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Research

Effects of calcium supplementation on bone density in healthy children: meta-analysis of randomised controlled trials

BMJ 2006; 333 doi: https://doi.org/10.1136/bmj.38950.561400.55 (Published 12 October 2006) Cite this as: BMJ 2006;333:775

Rapid Response:

The Changing Face of Hypercalcaemia

Over the last decade, the number of subjects diagnosed with
hypercalcaemia has increased exponentially (5-fold) mainly because of
laboratory automation and the introduction of plasma calcium determination
in routine biochemical screening.1,2 Recent advances in our
understanding of the pathophyisological changes in metabolic bone diseases
(MBD) have resulted in increasing numbers of patients being treated with
calcium and/or vitamin D supplements.3,4 Hypercalcaemia is a serious and
not infrequent complication of malignant disease. Correct interpretation
and recognition of the underlying cause has a major impact on the
management and morbidity of these patients.5 We undertake this hospital-
based survey to determine the causes and the biochemical profile in
hypercalcaemic patients.

118286 calcium requests were received from 39360 patients between April 2003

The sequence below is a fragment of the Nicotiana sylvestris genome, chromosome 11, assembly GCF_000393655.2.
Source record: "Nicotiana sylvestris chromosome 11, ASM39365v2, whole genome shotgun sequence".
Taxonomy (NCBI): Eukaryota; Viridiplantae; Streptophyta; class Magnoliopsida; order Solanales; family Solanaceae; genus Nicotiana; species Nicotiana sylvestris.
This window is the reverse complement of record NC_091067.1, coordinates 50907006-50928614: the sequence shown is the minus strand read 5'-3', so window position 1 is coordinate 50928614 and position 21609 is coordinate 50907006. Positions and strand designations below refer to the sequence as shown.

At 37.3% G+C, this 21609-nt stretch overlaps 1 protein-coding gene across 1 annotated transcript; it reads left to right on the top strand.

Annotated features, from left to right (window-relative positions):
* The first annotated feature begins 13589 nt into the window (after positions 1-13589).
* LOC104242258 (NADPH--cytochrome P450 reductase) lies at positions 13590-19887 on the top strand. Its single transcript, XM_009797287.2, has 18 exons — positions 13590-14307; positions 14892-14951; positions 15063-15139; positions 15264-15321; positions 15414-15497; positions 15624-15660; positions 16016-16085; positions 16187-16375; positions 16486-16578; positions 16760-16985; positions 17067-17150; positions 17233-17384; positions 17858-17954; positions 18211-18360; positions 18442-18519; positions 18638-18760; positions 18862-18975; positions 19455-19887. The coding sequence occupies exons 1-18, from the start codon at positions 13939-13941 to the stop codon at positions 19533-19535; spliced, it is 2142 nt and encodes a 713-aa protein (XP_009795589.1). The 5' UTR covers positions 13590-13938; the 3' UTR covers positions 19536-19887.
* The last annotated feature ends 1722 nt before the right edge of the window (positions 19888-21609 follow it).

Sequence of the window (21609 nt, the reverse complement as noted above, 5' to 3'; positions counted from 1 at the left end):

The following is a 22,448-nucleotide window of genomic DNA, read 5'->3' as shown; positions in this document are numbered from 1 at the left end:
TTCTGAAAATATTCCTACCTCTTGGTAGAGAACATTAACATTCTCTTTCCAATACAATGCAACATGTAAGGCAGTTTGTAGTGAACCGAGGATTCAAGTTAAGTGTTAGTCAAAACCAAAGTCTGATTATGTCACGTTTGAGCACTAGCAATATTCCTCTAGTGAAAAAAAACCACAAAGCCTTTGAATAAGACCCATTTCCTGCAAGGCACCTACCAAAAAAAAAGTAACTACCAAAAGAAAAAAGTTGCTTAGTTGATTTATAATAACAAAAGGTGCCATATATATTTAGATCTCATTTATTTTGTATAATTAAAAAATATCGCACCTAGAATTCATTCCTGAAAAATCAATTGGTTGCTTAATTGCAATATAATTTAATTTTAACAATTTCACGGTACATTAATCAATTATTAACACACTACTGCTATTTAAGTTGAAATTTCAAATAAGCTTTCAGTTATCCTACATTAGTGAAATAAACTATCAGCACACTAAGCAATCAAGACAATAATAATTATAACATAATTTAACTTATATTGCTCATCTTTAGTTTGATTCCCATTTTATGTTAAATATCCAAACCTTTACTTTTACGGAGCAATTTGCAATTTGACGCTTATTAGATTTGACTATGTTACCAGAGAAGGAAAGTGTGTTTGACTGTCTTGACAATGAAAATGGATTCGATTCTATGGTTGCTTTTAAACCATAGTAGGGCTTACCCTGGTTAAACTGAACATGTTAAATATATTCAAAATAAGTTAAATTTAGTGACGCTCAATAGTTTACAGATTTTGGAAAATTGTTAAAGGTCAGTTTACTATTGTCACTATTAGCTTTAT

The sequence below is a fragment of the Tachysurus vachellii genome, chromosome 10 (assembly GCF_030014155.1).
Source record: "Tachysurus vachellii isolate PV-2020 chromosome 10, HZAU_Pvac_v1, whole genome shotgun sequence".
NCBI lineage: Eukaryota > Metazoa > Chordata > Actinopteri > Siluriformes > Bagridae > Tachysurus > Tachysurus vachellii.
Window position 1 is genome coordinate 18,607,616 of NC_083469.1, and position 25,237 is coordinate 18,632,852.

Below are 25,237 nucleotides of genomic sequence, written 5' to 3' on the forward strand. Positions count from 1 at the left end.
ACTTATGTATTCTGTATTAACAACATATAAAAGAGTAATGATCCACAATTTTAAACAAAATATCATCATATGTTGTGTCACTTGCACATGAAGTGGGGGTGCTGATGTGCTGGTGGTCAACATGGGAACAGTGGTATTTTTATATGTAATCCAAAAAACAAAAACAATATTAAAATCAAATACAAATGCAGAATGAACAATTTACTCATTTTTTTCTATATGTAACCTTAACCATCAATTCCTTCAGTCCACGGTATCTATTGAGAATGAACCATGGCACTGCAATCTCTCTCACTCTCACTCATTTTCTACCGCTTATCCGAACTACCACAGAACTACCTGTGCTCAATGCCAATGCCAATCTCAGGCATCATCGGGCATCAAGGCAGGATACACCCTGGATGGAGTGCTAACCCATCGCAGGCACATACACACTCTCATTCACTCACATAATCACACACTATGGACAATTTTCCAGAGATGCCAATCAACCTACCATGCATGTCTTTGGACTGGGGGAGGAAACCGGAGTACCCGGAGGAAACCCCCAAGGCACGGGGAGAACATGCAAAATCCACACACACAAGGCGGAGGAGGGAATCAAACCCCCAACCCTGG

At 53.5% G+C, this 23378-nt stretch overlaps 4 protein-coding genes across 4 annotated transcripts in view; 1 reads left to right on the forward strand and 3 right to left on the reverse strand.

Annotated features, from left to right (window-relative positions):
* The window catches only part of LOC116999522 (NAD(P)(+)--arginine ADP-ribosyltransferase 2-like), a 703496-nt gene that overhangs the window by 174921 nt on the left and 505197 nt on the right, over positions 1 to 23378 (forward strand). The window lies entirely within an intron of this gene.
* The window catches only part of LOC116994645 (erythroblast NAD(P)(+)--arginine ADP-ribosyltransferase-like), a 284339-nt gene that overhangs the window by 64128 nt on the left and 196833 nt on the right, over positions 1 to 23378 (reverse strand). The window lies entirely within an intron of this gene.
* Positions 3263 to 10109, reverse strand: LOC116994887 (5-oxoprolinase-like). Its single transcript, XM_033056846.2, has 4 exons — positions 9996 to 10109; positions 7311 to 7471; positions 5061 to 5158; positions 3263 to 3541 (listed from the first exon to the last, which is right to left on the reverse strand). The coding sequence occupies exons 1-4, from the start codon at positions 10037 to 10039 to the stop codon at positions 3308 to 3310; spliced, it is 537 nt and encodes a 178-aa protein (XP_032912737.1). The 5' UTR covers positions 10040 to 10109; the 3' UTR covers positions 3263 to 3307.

and April 2004. Out of 118286 requests, the proportion with
hypercalcaemia (Adjusted Calcium >2.60 mmol/L) was 10% (11702). The
largest proportions were from subjects with chronic kidney disease (CKD),
renal transplant (RTX) and osteoporosis(OP), 53%, 21% and 6.7%,
respectively. The next commonest causes of hypercalcaemia from this survey
were malignancy followed by primary hyperparathyroidism (1o HPT), 11% and
3.5%, respectively. A characteristic pattern of hyperchloraemia and
normal anion-gap was revealed in patients with 1o HPT. The likelihood of
having 1o HPT was 3-5 fold higher in patients with Cl/PO4 ratio >129
compared to malignancy.

This survey has revealed that hypercalcaemia is a common metabolic
problem; iatrogenic factor is the commonest cause and need to be ruled out
before embarking on expensive investigations. Combining Cl/PO4 ratio to
the bone profile may help in the differentiation between 1oHPT and
malignancy.

References:

1. Fisken RA, Heath DA, Bold AM. Hypercalcaemia--a hospital survey. Q J
Med. 1980;49:405-18

2. Bilezikian JP, Silverberg SJ. Clinical practice. Asymptomatic primary
hyperparathyroidism. N Engl J Med. 2004; 22:1746-51.

3. Muhammedi MA, Piraino B, Rault R, Johnston JR, Puschett JB. Iatrogenic
hypercalcemia in hemodialysis patients.Clin Nephrol. 1991;36:258-61.

4. Kato Y, Sato K, Sata A, Omori K, Nakajima K, Tokinaga K, Obara T,
Takano K.
Hypercalcemia induced by excessive intake of calcium supplement

5. Burkhardt E, Kistler HJ. [Hypercalcemia in hospitalized patients.
Diagnostic and prognostic aspects] Schweiz Med Wochenschr.

Competing interests:
None declared

Competing interests: No competing interests

27 September 2006
Ali I Al-bahrani
Senior Registrar
William DFraser , Eilleen Manning, L Ranganth, Trevor Hine
Dept Clinical Biochemistry, Royal Liverpool University Hospital, Duncan Building, Liverpool L69 3GA